Dr. Hamdi Malik is an Associate Fellow with the Washington Institute, specializing in Shia militias. He is the co-founder of the Militia Spotlight platform, which offers in-depth analysis of developments related to the Iranian-backed militias in Iraq and Syria. He is the coauthor of the Institute's 2020 study "Honored, Not Contained: The Future of Iraq’s Popular Mobilization Forces."
The senior KH member now leads a new political movement that is competing with other Iran-backed militia factions for votes in the coming election.
On September 11, Hossein Moanes, the head of Kataib Hezbollah (KH) affiliate group Harakat Hoquq (The Rights Movement), gave an interview to Lebanese television outlet al-Mayadeen, where he presented a long list of problems that have gripped Iraq in recent years (Figure 1). When asked who is responsible for these problems, he replied “the political system and the political blocs, each according to its participation [in the political process].” Given that one of the major players in Iraq's political scene is the Fatah Alliance—a bloc dominated by Iran-backed factions the Badr Organization and Asaib Ahl al-Haq (AAH)—Moanes was essentially criticizing his fellow muqawama (resistance) groups.
Even these blunt words were a toned-down version of the rebukes he has been delivering to other muqawama political parties since he established his own movement. In his first television appearance as head of Harakat Hoquq in late July, he presented himself and his movement as an alternative to other muqawama parties, telling Kataib Sayyid al-Shuhada’s iNEWS TV, “There is a big political vacuum and disappointment toward our people...I established this movement to address part of this frustration” (Figure 2).
His language was even stronger in a speech at the launch of Hoquq’s election campaign on August 4, where he harshly rebuked all political parties that have taken part in Iraq's parliament and government: “The corruption is a field for unrivaled national unity...as all groups with various religious, racial, and ethnic identity participated in it...All [the political groups] have taken part in corruption...and the time for change has come...It is time for a group outside this game to step forward to manage the country, [a group] outside these alliances that on many occasions compromised the rights, the national decision, and dignity and sovereignty” (Figure 3).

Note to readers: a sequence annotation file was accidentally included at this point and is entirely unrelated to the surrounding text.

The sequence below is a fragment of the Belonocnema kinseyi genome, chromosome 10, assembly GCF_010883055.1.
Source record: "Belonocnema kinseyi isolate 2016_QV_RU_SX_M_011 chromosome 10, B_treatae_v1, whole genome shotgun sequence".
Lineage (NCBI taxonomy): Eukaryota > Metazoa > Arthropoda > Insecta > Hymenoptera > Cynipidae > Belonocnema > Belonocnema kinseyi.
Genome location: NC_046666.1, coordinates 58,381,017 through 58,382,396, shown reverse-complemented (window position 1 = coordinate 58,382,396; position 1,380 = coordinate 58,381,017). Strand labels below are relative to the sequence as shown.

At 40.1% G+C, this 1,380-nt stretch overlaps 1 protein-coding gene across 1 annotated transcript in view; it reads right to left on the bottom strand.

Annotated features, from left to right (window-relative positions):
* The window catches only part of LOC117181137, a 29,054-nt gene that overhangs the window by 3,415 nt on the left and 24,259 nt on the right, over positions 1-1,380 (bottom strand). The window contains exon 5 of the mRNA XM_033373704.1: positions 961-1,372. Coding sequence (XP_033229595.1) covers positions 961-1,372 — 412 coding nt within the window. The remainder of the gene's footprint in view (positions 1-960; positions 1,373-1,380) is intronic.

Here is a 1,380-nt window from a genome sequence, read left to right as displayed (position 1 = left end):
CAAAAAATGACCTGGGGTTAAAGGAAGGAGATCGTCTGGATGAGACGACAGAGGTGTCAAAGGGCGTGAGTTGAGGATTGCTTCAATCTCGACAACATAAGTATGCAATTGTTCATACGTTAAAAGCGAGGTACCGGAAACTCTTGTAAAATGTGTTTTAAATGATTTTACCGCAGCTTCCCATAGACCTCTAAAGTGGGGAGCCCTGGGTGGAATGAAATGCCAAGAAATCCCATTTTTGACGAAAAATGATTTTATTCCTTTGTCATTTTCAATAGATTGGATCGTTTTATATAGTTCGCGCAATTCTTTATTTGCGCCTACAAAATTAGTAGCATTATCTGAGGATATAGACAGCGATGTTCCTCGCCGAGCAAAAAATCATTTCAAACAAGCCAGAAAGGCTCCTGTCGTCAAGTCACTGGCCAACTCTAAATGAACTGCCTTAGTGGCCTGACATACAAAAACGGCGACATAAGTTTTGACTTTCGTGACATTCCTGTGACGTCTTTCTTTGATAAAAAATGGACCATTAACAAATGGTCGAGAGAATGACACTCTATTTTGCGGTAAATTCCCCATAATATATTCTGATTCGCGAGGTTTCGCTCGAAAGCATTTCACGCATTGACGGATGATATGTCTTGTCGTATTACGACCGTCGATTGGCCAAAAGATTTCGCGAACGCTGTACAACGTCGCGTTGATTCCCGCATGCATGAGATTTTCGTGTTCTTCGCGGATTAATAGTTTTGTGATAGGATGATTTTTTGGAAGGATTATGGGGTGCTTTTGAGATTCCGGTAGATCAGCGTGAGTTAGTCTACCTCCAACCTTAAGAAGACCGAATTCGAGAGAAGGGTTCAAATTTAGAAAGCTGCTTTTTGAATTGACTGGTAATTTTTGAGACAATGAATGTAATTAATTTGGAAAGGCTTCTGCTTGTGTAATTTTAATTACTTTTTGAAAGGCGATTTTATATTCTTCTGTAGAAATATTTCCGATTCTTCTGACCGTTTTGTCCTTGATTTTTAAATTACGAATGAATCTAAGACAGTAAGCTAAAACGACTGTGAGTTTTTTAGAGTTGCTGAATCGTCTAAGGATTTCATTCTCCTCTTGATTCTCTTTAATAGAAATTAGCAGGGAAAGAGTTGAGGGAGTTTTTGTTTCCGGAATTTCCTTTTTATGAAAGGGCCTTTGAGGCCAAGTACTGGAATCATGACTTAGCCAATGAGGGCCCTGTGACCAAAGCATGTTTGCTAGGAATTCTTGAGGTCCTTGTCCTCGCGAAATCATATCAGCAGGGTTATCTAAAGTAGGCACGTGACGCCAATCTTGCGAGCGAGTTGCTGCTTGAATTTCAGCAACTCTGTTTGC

Backlash from Other Muqawama Elements
This narrative did not go down well with other muqawama groups. Two days after the August 4 speech, AAH military spokesman Jawad al-Talibawi excoriated KH commander and Popular Mobilization Forces (PMF) chief of staff Abu Fadak al-Muhammadawi—both a rare move and an indirect response to the Moanes speech and the political dealmaking carried out by his parent organization, KH. In a twitter post, Talibawi criticized Abu Fadak and questioned his integrity for appointing the son of Defense Minister Juma Inad as commander of a Sunni PMF unit: "Being the PMF’s chief of staff and a successor for the martyr leader Abu Mahdi al-Muhandis, you have a bigger responsibility to make the right decisions and avoid appeasing [others] when it’s at the cost of the blood of the martyrs, or even worse to the benefit of enemies of the PMF. Let me be frank with you! Your decision to appoint the son of someone who accused the holy PMF of having a secondary role in liberating Iraq from the Islamic State is a decision that can [only] be taken by a politician who wants to appease the corrupt at the cost of the interests of the nation” (Figure 4).
Talibawi was referring to the fact that when the PMF besieged Baghdad’s International Zone after the May 26 arrest of commander Qasim Muslih, Inad criticized the militias and downplayed their role in defeating the Islamic State. This infuriated the muqawama and made Inad their enemy du jour. Talibawi's comments were notable for being delivered publicly rather than through internal muqawama channels, reflecting sharp political competition before the elections.
KH Tries to Mend Fences
Afterward, KH felt compelled to mend the rift. In a statement published by its website on August 8 and widely shared by muqawama media, the group called on all political candidates to "promote their plans without transgressing others, especially those who have a right over us, and we believe that keeping them is a religious and moral duty" (Figure 5).
Since then, Moanes has toned down his language, but his strategy remains focused on setting his movement apart from other muqawama groups and presenting it as a clear alternative in order win votes from muqawama supporters.
Many experts believe that Moanes is actually Abu Ali al-Askari, the notorious KH security spokesman. He has always denied this connection, but perhaps only to separate his military identity from his political brand—an understandable approach given the type of statements that have been attributed to Askari (e.g., in December 2020, he threatened to cut Prime Minister Kadhimi’s ears “the same way ears of the goats are cut”; see Figure 6). He is now trying to present himself as a politician who has left his militia, but all evidence indicates that he is still very much a senior member of KH, a U.S.-designated terrorist group.